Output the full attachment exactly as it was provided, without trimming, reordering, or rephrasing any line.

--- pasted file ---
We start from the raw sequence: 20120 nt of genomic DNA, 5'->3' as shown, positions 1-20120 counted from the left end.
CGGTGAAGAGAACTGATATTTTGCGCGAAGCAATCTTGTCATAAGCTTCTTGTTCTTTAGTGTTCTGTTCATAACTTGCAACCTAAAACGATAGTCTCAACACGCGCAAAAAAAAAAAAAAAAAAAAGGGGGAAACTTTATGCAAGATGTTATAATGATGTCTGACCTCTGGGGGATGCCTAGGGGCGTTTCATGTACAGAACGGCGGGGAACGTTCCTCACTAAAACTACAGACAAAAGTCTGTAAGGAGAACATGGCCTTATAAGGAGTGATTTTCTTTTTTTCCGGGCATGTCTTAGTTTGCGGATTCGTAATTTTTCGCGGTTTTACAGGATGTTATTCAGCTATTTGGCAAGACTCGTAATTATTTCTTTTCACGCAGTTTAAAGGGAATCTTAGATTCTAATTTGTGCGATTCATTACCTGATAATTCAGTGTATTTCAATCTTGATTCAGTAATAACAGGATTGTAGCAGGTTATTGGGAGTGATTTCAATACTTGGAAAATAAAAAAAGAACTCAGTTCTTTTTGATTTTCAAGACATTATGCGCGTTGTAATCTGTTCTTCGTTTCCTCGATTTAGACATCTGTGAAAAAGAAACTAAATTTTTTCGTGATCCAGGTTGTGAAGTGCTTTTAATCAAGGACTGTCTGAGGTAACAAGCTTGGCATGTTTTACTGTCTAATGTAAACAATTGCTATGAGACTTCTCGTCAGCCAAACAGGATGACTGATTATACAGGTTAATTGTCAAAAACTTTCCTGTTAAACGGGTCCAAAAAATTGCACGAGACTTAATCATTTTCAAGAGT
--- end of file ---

We start from the raw sequence: 20120 nt of genomic DNA, 5'->3' as shown, positions 1-20120 counted from the left end.
CGGTGAAGAGAACTGATATTTTGCGCGAAGCAATCTTGTCATAAGCTTCTTGTTCTTTAGTGTTCTGTTCATAACTTGCAACCTAAAACGATAGTCTCAACACGCGCAAAAAAAAAAAAAAAAAAAAGGGGGAAACTTTATGCAAGATGTTATAATGATGTCTGACCTCTGGGGGATGCCTAGGGGCGTTTCATGTACAGAACGGCGGGGAACGTTCCTCACTAAAACTACAGACAAAAGTCTGTAAGGAGAACATGGCCTTATAAGGAGTGATTTTCTTTTTTTCCGGGCATGTCTTAGTTTGCGGATTCGTAATTTTTCGCGGTTTTACAGGATGTTATTCAGCTATTTGGCAAGACTCGTAATTATTTCTTTTCACGCAGTTTAAAGGGAATCTTAGATTCTAATTTGTGCGATTCATTACCTGATAATTCAGTGTATTTCAATCTTGATTCAGTAATAACAGGATTGTAGCAGGTTATTGGGAGTGATTTCAATACTTGGAAAATAAAAAAAGAACTCAGTTCTTTTTGATTTTCAAGACATTATGCGCGTTGTAATCTGTTCTTCGTTTCCTCGATTTAGACATCTGTGAAAAAGAAACTAAATTTTTTCGTGATCCAGGTTGTGAAGTGCTTTTAATCAAGGACTGTCTGAGGTAACAAGCTTGGCATGTTTTACTGTCTAATGTAAACAATTGCTATGAGACTTCTCGTCAGCCAAACAGGATGACTGATTATACAGGTTAATTGTCAAAAACTTTCCTGTTAAACGGGTCCAAAAAATTGCACGAGACTTAATCATTTTCAAGAGT